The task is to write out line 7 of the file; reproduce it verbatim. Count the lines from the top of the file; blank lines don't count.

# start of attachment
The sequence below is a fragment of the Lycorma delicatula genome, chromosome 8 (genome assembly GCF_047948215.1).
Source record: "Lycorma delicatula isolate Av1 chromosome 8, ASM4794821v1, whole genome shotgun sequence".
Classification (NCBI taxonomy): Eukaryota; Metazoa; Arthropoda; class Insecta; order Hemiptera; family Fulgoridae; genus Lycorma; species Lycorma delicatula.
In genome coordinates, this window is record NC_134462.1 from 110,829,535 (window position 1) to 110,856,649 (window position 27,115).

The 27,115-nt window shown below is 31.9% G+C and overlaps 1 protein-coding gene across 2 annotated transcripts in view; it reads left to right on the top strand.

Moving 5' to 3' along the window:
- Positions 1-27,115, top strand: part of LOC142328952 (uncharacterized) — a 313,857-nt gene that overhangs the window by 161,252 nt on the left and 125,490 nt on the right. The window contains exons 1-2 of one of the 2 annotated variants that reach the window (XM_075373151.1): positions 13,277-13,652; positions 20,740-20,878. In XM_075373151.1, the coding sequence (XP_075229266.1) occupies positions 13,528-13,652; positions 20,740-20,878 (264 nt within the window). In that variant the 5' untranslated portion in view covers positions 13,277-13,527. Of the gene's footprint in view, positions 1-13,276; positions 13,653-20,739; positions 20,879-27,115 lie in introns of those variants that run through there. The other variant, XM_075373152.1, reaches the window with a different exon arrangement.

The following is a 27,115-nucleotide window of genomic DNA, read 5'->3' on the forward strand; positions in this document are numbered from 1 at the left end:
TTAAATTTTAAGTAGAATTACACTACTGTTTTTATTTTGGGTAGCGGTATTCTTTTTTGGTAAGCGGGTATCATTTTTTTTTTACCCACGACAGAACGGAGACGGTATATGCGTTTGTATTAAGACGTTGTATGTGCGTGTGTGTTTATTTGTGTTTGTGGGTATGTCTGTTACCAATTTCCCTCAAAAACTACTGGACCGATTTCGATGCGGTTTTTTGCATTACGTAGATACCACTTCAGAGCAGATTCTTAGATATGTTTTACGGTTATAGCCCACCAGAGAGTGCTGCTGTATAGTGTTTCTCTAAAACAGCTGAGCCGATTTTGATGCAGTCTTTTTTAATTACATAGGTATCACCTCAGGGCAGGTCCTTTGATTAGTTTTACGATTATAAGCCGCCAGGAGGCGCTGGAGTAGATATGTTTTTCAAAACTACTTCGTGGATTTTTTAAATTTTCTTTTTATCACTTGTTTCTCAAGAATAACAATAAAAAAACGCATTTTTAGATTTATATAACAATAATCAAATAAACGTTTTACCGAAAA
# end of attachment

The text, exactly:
- Positions 1-27,115, top strand: part of LOC142328952 (uncharacterized) — a 313,857-nt gene that overhangs the window by 161,252 nt on the left and 125,490 nt on the right. The window contains exons 1-2 of one of the 2 annotated variants that reach the window (XM_075373151.1): positions 13,277-13,652; positions 20,740-20,878. In XM_075373151.1, the coding sequence (XP_075229266.1) occupies positions 13,528-13,652; positions 20,740-20,878 (264 nt within the window). In that variant the 5' untranslated portion in view covers positions 13,277-13,527. Of the gene's footprint in view, positions 1-13,276; positions 13,653-20,739; positions 20,879-27,115 lie in introns of those variants that run through there. The other variant, XM_075373152.1, reaches the window with a different exon arrangement.